International stock markets could post decent returns this year, but don't expect the deterioration of the dollar against foreign currencies to provide as much of a tailwind as it has in the past, warns Iain Clark, head of the team that manages the Henderson Global Investors International Opportunities Fund.

"The currency risk that U.S. investors who bought foreign stocks took over the last five or six years has paid off," says Clark, a 35-year veteran of the international markets. "There may be some of that left in Asian markets, but currencies in Europe are more vulnerable."

Henderson Global Investors, the advisor to the fund, views the euro as overvalued relative to the dollar and forecasts that the latter currency may soon begin showing signs of life. The firm believes British pounds sterling could replace the dollar as the weakest major currency as U.K. growth slows, while currencies in Asia will likely continue to strengthen against the dollar.

The direction of currencies mirrors the divergent paths of developed and emerging world economies. In Europe, Japan and the U.S., tightening credit has already slowed economic growth and consumer spending. Henderson forecasts that in 2009 real GDP growth will range from just 1.3% to 1.5% in those parts of the world.

As many developed market economies attempt to ward off or recover from recession, growth remains relatively strong in Asia and other emerging economies; GDP growth of 7.6% is expected in 2009 for Asia outside Japan. "I'm not so sure that if America sneezes the rest of the world catches a cold anymore. Some parts of the world are better positioned to withstand the impact of a U.S. slowdown than others," says Clark.

The downside of that growth is that demand for oil, food and commodities has recently pushed inflation to 8% in China, 5.5% in India and 12.7% in Russia. Clark says emerging countries are trying to keep inflation under control, and that will likely mean their output growth will be weaker over the next few years than it has been over the last four. Global economic growth is likely to slip from an average of 5% in recent years to something more like 3.5% to 4%, the weakest expansion rate in five years.

He warns that stocks could deteriorate if rate cuts fail to support economic growth, although relatively cheap valuations may still attract bargain hunters. "Assuming the outlook for 2009 is brighter, equities [by December] may have got back close to their levels at the start of the year," the firm forecasts.

With countries around the world battling their respective economic demons, Clark says his portfolio has seen few substantive changes in regional or sector allocations in recent months. Such changes in the fund tend to be subtle anyway. Generally, Clark stays within ten percentage points of the MSCI EAFE index country weightings. If the index has a 21% weighting in Japan, for example, the fund can hold as much as 31% and as little as 11% of its assets in stocks of that country.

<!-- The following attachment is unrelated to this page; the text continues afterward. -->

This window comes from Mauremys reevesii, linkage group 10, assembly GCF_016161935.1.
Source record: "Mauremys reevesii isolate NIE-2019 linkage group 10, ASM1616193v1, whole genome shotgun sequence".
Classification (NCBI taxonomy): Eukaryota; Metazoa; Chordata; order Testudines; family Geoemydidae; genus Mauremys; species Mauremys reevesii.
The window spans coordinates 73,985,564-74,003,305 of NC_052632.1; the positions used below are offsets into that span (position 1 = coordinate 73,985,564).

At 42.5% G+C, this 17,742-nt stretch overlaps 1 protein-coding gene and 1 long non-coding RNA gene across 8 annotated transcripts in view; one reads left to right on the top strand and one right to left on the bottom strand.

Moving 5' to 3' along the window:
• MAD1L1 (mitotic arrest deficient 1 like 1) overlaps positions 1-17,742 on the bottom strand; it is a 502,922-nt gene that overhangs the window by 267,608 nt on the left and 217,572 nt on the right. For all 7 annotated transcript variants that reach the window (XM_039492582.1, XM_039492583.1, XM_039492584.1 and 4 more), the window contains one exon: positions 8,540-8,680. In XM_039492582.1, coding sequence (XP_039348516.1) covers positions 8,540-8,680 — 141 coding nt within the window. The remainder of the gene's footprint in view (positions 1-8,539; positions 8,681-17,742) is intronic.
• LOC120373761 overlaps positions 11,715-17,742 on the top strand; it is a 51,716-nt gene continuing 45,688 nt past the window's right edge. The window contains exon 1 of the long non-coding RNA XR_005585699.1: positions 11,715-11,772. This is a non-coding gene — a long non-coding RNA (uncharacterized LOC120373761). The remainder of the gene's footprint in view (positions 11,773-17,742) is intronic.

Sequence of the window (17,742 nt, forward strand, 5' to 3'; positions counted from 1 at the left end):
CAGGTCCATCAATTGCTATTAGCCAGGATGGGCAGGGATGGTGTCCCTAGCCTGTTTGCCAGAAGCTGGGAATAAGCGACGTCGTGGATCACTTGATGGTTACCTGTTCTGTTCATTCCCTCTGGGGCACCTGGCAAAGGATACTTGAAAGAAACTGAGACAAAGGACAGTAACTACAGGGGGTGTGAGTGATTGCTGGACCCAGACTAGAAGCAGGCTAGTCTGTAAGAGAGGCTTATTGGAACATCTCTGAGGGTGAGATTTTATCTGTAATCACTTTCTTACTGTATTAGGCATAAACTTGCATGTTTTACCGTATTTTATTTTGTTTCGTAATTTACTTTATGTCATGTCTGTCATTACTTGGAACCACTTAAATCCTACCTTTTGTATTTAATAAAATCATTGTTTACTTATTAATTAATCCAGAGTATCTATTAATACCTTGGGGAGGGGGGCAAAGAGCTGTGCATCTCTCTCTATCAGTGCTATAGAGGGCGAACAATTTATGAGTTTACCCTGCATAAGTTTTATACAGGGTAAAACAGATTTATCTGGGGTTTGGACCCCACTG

Clark says that despite that discretionary leeway, he rarely strays more than about five percentage points from the benchmark's country weight. Additionally, he will pare back stock positions when they exceed about 3%, and sector weightings may be no more than double the index's weighting.
Such tweaking, plus stock selection, helps keep the fund from being a pure index hugger. Despite its adherence to its benchmark in some respects, the fund differs from many of its peers in the Morningstar foreign large blend category in the stocks it owns and in the concentration of individual issues. Its focused portfolio generally consists of 50 to 70 "best bet" holdings, while the average peer holds 265. According to Morningstar's database, Nestle, Vodafone and Royal Dutch Shell appear among the top ten stocks in 43.6%, 41.1% and 35.5% of foreign large blend funds, respectively, but have no place in Clark's portfolio. Many other foreign fund favorites are also absent from this portfolio.

Although the fund's performance is reasonably correlated with the index, its off-the-beaten path holdings make it a bit less of an index tracker than many of its peers. "Our correlation with EAFE is about 0.8, but that's still lower than many other managers who are in the 0.9 range," he says. "We try to outperform the index on a consistent basis." In the five years ended March 31, the fund outperformed the MSCI EAFE by an average of three percentage points a year and its Morningstar category average by four percentage points.

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